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Transfer of parking enforcement powers in Suffolk to go before Parliament for final approval




Changes to parking enforcement powers in Suffolk – expected to bring tougher crackdowns on nuisance motorists – have been laid before Parliament for the final go-ahead.

Parking enforcement powers will be transferred from police to local councils from April 6.

The change must formally go through the Houses of Parliament, with the order having been laid there on Thursday.

A Parking Ticket also called a Penalty Charge Notice glued to a car windscreen. The yellow ticket is the official notice issued by the Local Authority Traffic Warden for a vehicle which is contravening a parking restriction or regulation. (26903914)
A Parking Ticket also called a Penalty Charge Notice glued to a car windscreen. The yellow ticket is the official notice issued by the Local Authority Traffic Warden for a vehicle which is contravening a parking restriction or regulation. (26903914)

A three-week period, where MPs can ask to debate it, must now take place and, once signed off from January 30, preparations will be made for the changes to be introduced in the coming months.

During that time, police will still enforce parking, a Suffolk Highways spokesman confirmed.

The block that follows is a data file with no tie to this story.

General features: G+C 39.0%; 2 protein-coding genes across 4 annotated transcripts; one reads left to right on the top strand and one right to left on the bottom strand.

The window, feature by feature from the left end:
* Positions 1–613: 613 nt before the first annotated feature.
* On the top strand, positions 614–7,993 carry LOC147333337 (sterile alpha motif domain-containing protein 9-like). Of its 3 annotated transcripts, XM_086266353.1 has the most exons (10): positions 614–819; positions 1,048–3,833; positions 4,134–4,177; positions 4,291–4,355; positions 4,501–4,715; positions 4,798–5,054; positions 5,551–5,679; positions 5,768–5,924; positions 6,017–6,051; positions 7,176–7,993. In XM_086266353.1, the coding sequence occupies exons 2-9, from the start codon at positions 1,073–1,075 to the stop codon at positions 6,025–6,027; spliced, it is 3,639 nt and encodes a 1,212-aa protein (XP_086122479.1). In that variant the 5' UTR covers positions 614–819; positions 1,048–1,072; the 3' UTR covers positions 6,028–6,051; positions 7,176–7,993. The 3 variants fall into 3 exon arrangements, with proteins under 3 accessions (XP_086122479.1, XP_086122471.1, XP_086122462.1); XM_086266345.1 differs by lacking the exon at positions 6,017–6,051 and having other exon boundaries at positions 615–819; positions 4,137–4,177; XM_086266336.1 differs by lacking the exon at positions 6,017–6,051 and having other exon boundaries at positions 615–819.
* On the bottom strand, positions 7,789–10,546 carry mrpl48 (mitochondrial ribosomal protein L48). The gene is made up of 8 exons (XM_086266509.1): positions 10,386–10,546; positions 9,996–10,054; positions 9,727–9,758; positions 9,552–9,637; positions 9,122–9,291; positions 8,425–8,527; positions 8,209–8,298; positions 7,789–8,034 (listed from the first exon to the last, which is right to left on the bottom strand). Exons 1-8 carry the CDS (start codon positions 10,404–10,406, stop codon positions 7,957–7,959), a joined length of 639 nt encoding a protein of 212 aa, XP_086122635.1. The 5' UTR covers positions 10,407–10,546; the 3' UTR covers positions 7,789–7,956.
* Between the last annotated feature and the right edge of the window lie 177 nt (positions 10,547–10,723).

Tim Passmore, Suffolk’s police and crime commissioner, has been vocal about the delays in the change – which was meant to happen a year ago before Brexit dominated the Parliamentary timetable.

“I am absolutely delighted to see progress being made at last,” said Mr Passmore.

“Moving the responsibility for parking to local authorities will free up police time for them to deal with more urgent issues, which makes perfect sense and that is why I committed £190,000 from the constabulary’s reserves to help establish the scheme.”

The change is expected to bring about tougher enforcement, as stretched police services cannot currently dedicate time or resources to the issue.

Councils will have specialist teams for parking, who can also monitor problem spots.

Crucially, money collected from parking fines can be retained by the councils and put back into services, rather than be sent to central government as police have to do.

Elisabeth Malvisi, Babergh District Council’s cabinet member for environment, said: “Cracking down on nuisance parking in our district is important to keep traffic moving in our towns and villages, and to enable our communities to have closer management of local parking challenges.

“By working with our partners across the county, we can tackle the issue in Babergh, supporting pedestrians, vulnerable road users, public transport services, drivers and emergency services to use roads more safely.”


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